Lupus Cerebritis

Lupus cerebritis is a problematic manifestation of lupus and is quite difficult to diagnose. With advancements in laboratory analysis along with imaging technology it is now much easier to make specific diagnosis of this condition. Lupus cerebritis basically refers to brain or nervous system involvement in a condition like systemic lupus erythematosus.

The symptoms of lupus cerebritis may be mild or severe and these may include depression, anxiety, headaches, stroke and seizures among others. Serious symptoms of this condition can be seen in around 15% of cases and these are observed only among those who have severe lupus. In some cases inflammation of brain can be seen if the brain or the nervous system is attacked as a result of problems with the immune system. The serious problems caused because of inflammation include headaches, seizures, vision problems, dizziness, behavior changes and even stroke.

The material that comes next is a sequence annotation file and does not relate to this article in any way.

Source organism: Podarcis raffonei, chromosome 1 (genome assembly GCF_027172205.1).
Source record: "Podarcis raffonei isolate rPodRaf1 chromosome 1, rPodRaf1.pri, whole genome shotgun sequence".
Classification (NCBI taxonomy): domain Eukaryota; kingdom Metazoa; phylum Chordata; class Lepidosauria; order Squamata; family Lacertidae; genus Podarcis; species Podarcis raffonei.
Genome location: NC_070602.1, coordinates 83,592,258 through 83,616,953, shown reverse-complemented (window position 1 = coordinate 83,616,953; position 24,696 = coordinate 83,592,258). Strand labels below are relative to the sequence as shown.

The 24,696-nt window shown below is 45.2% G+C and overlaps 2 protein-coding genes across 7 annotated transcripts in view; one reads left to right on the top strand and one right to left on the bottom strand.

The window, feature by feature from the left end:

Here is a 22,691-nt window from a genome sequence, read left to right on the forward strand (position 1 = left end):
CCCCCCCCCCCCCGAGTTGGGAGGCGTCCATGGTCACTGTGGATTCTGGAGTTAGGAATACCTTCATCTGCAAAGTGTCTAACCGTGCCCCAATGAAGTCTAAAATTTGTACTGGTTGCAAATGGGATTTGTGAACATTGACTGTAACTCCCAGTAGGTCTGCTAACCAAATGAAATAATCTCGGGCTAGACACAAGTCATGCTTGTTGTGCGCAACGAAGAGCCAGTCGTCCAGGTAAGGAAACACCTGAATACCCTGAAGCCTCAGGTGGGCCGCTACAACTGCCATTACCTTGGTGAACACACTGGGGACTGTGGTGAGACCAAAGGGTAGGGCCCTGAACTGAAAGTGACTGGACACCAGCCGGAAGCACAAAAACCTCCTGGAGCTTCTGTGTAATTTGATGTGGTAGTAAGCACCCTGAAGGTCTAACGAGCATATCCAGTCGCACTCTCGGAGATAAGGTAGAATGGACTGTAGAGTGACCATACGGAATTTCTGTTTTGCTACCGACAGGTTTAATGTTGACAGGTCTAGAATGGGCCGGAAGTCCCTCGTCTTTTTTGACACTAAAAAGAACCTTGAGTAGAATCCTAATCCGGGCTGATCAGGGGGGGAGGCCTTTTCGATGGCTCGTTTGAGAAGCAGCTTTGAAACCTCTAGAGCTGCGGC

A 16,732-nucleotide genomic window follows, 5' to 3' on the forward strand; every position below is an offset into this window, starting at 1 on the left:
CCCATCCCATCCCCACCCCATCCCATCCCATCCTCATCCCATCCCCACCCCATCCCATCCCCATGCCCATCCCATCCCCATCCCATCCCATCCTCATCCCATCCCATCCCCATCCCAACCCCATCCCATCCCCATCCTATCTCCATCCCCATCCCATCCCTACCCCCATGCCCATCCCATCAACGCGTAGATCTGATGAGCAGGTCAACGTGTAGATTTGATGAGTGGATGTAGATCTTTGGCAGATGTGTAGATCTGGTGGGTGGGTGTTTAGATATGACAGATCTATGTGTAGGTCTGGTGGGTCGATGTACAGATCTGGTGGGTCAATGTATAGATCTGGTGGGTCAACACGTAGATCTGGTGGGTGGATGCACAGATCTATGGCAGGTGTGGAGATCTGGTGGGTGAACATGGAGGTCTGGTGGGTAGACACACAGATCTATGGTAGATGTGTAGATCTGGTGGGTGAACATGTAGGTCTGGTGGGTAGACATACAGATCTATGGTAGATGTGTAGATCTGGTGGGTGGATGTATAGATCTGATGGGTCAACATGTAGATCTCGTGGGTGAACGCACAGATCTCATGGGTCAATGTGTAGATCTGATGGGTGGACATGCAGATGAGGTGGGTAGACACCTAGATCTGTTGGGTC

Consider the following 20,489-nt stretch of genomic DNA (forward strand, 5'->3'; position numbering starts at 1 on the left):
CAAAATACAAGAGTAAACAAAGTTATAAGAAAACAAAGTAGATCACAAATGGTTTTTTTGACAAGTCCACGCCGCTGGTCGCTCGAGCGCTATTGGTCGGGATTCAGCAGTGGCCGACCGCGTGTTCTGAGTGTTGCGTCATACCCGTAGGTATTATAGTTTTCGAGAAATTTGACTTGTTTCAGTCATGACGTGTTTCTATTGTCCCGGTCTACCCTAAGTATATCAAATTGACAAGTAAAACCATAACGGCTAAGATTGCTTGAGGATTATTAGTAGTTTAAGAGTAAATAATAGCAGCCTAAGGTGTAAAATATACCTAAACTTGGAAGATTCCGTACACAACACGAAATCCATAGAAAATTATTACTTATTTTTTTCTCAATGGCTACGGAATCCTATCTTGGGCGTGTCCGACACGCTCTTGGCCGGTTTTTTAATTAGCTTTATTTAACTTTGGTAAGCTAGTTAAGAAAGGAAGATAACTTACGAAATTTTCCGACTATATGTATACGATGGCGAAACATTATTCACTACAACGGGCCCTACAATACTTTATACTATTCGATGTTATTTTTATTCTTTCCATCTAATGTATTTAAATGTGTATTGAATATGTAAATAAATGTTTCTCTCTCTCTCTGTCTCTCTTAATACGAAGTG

In recent times a number of cases with some mild form of lupus cerebritis have been identified. These problems associated with this condition include mild kind of depression, headache and even memory loss in some cases. Basically there are two kinds of lupus cerebritis affecting the brain. The first kind is seen when lupus causes physical changes or alterations in the brain activity. The second form is a clotting disorder and once the type of condition is identified the relevant treatment can be given.

Where individuals display dramatic symptoms associated with lupus cerebritis such as behavior changes or seizures the treatment will include steroids in high doses along with immunosuppressive drugs. Brain scans are used to determine if the condition is related to a clotting problem that is called Hughes syndrome. In these cases some areas in the blood does not get sufficient blood supply because of blood clot and in this case the treatment involves thinning the blood with anticoagulants or aspirin.

In severe flare ups of lupus some other psychiatric disorders may be experienced including mood swings or other personality disorders. In some cases however psychotic behaviour may also be observed. It is important to understand that in United States more than 50 % patients with systemic lupus erythematosus may suffer from neurological involvement.